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Korean J Intern Med > Volume 30(6); 2015 > Article
Park, Lee, Bang, and Hyon: Extreme septal hypertrophy in an adolescent with congenital familial hypertrophic cardiomyopathy
A 14-year-old girl presented to an outpatient clinic for evaluation of dizziness and fainting. She had been diagnosed with congenital hypertrophic cardiomyopathy (HCMP) after birth. Her father was 45 years old and had asymptomatic HCMP (septal wall thickness, 3.0 cm). Her younger sister also had septal hypertrophy (septal wall thickness, 3.5 cm). Her mother had no history of gestational diabetes or corticosteroid exposure. There was no history of sudden cardiac death in their family, including in their siblings. No infiltrative cardiomyopathies such as storage diseases or chromosomal abnormalities were detected. She had been lost to follow-up since the age of 7 years. One year before the herein-described presentation, she visited an outpatient clinic for exertional dyspnea. Echocardiography and cardiac magnetic resonance image (MRI) revealed 6- to 7-cm extreme septal wall hypertrophy with left mid-ventricular outflow obstruction, but without left ventricular outflow tract obstruction (Fig. 1A, parasternal long-axis echocardiography; Fig. 1B, cardiac MRI). Holter monitoring and a treadmill test revealed no abnormal findings. β-Blockers and calcium channel blockers were administered. At the present admission, an electrocardiogram (ECG) showed sustained ventricular tachycardia that was converted to sinus rhythm after 50-J direct-current cardioversion (Fig. 2A, baseline ECG; Fig. 2B, ECG on second hospitalization). She planned to undergo placement of an implantable cardioverter defibrillator that she had previously refused.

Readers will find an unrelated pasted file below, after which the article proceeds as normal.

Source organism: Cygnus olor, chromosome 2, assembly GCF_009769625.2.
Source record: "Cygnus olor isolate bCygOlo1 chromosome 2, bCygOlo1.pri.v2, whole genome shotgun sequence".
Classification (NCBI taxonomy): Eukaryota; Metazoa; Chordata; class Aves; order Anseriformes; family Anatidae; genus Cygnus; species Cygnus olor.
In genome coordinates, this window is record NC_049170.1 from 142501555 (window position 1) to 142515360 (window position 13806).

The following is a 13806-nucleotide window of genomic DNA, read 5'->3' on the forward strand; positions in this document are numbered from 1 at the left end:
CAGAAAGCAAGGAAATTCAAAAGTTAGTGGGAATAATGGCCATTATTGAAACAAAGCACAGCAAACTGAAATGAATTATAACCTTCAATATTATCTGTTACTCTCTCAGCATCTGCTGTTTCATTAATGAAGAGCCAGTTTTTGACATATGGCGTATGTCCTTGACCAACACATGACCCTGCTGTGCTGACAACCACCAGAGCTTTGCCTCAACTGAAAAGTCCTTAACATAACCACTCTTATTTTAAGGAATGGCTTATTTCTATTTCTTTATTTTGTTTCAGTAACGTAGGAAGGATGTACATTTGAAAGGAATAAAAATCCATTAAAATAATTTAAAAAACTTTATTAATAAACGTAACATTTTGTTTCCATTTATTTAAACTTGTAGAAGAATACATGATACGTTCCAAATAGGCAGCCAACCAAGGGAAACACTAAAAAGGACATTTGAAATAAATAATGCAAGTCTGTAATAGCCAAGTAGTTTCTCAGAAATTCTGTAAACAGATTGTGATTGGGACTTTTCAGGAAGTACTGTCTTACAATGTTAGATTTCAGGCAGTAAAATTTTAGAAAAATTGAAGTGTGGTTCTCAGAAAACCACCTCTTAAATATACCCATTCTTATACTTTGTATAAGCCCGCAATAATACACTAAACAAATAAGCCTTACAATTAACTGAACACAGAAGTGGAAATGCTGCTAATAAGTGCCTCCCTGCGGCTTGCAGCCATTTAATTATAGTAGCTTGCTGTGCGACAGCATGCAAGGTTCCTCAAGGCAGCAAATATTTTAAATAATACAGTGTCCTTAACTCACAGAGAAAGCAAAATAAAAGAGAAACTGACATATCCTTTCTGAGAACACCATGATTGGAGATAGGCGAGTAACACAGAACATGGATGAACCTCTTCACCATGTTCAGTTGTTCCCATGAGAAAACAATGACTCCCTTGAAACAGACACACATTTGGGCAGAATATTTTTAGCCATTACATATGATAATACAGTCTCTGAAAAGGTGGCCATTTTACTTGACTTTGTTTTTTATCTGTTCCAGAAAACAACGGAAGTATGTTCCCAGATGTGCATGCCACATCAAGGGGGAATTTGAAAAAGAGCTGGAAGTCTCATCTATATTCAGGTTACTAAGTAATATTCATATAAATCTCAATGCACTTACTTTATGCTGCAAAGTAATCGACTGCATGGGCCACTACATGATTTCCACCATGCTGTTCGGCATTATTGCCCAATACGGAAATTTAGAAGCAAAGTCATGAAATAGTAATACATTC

Congenital HCMP is a very rare condition that is caused by a genetic abnormality, maternal diabetes, hyperinsulinism, corticosteroid exposure, and metabolic disorders. A poor prognosis has been reported in symptomatic patients. Although clear evidence has not been provided, septal myomectomy and/or heart transplantation might be considered in refractory cases.
In summary, we have reported a patient with congenital HCMP and extreme septal hypertrophy who survived to adolescence despite symptoms of heart failure without management. We suggest a multidisciplinary approach to this rare condition for careful diagnosis and management.

Conflict of interest

No potential conflict of interest relevant to this article was reported.

Figure 1.
Extreme septal hypertrophy (*) with mid-ventricular outflow obstruction. (A) Parasternal long-axis echocardiography. (B) Cardiac magnetic resonance image in systole.
Figure 2.
Electrocardiogram at (A) baseline and (B) second hospitalization. (A) Marked high voltage and tall T wave represent severe left ventricular hypertrophy. (B) Wide QRS tachycardia represent sustained ventricular tachycardia.
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